Civic pride can be a wonderful thing.
At its best, civic pride means shoveling your sidewalk and throwing your trash into the trashcan instead of onto the street. But Civic pride should be just the first step on a more far-reaching journey toward civic engagement, civic understanding, and finally civic wisdom.
What Cleveland needs in 2010 is not a simple boost in civic pride. What Cleveland needs is to start looking at itself with the interpretive eye of the literary critic, the art critic, or the historian.
In other words, Cleveland needs all of us to ask, “how did we get this way?” To willingly look back through the long lens of history at the ugly eras, and resist the urge to cherry pick the triumphs. We need to rid ourselves of blame, denial and the well-intentioned desire to “just stop dwelling on the past and move forward.”
But why can’t we just stop dwelling on the past and move forward?
Here’s why: if you’ve got a big gap in your resume, you've got to be ready for when the job interviewer asks you about it. And I’ve been on both sides of the interviewing table so believe me - interviewers can spot a disingenuous, muddle-mouthed, bullshit answer a mile away.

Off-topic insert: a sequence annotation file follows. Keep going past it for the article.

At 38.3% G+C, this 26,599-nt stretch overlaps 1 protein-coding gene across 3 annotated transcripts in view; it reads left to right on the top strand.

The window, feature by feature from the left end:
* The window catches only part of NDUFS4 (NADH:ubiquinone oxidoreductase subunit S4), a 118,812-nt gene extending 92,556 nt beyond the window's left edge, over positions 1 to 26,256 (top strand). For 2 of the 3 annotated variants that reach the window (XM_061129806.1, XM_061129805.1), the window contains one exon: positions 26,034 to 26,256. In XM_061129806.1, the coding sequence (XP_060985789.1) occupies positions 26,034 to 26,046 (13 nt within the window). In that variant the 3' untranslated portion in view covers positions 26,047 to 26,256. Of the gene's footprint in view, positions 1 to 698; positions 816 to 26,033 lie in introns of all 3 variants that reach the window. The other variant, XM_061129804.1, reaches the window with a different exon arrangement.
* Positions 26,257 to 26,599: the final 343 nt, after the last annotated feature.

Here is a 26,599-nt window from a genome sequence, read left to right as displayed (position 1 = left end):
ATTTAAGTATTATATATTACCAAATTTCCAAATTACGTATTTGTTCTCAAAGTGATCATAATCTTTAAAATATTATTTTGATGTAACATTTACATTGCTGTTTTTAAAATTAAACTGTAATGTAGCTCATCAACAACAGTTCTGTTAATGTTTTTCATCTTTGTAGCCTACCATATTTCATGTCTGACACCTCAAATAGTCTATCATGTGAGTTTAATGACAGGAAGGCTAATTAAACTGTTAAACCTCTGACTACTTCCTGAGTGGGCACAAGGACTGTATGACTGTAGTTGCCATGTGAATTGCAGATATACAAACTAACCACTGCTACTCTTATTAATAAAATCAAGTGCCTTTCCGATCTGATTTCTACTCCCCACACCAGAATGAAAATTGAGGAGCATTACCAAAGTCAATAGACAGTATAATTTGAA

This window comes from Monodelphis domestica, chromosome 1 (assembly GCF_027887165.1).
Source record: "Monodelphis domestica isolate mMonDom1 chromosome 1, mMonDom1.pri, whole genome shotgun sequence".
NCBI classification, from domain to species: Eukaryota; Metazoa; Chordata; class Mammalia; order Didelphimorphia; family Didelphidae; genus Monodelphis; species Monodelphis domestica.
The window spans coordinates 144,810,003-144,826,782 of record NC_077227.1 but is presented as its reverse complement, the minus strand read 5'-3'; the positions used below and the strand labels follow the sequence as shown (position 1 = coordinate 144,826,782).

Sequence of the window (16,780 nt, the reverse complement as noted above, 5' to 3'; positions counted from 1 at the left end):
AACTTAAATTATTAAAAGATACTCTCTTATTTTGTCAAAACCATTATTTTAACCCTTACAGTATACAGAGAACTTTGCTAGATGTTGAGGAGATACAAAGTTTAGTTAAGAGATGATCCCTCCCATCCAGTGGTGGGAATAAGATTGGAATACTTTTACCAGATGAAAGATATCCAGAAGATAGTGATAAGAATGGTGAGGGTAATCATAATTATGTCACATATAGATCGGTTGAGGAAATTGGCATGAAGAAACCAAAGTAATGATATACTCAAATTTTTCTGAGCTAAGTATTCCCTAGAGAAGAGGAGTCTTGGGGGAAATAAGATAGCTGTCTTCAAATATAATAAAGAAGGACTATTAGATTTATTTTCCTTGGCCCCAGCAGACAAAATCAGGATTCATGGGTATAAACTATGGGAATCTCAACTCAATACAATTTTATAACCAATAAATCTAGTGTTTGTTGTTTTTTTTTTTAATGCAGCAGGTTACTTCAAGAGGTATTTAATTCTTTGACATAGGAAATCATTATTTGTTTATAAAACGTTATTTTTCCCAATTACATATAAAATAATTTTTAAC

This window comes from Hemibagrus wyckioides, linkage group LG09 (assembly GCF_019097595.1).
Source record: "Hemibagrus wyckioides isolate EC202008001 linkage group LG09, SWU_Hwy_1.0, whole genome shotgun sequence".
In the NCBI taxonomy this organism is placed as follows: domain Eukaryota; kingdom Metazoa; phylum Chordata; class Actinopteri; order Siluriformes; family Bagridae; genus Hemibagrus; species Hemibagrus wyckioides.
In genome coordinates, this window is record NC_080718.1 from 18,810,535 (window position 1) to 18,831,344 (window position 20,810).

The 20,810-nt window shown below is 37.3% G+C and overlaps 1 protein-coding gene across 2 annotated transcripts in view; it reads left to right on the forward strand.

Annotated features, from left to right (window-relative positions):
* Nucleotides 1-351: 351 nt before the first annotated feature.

Let's say Cleveland is a guy who's arriving at a recruiting agency for a job interview. The recruiter takes one look at Cleveland's resume and says, "Hmm. Says here you haven't worked in 30 years. Your skill set is pretty outdated. Tell me how you plan on turning these failures into successes."
Now, our friend Cleveland could fidget and sweat in his chair and mutter, "Can't we just forget about all that?"
Or Cleveland could say, "I'm a survivor - although the last 30 years have been tough, I've never given up. I've seen lean times, but I've come out smarter because of it. I'm using our rich ethnic heritage to promote a burgeoning food scene, and our vast amount of vacant land to promote urban agriculture. Sure, it's taken awhile, but I've got the gumption and the motivation to make the leap into a new economy."
This is the sort of answer that shows an interviewer that you are a thoughtful, self-aware person. It suggests that you'd be an employee who would own up to your mistakes, rather than hide them in shame until it's too late.
Cleveland needs to be able to demonstrate that, too. We are poised at a unique, sink-or-swim moment: the time for civic self-exploration is now, and in the coming months, we at Cleveland Area History aim to facilitate that conversation to the best of our ability.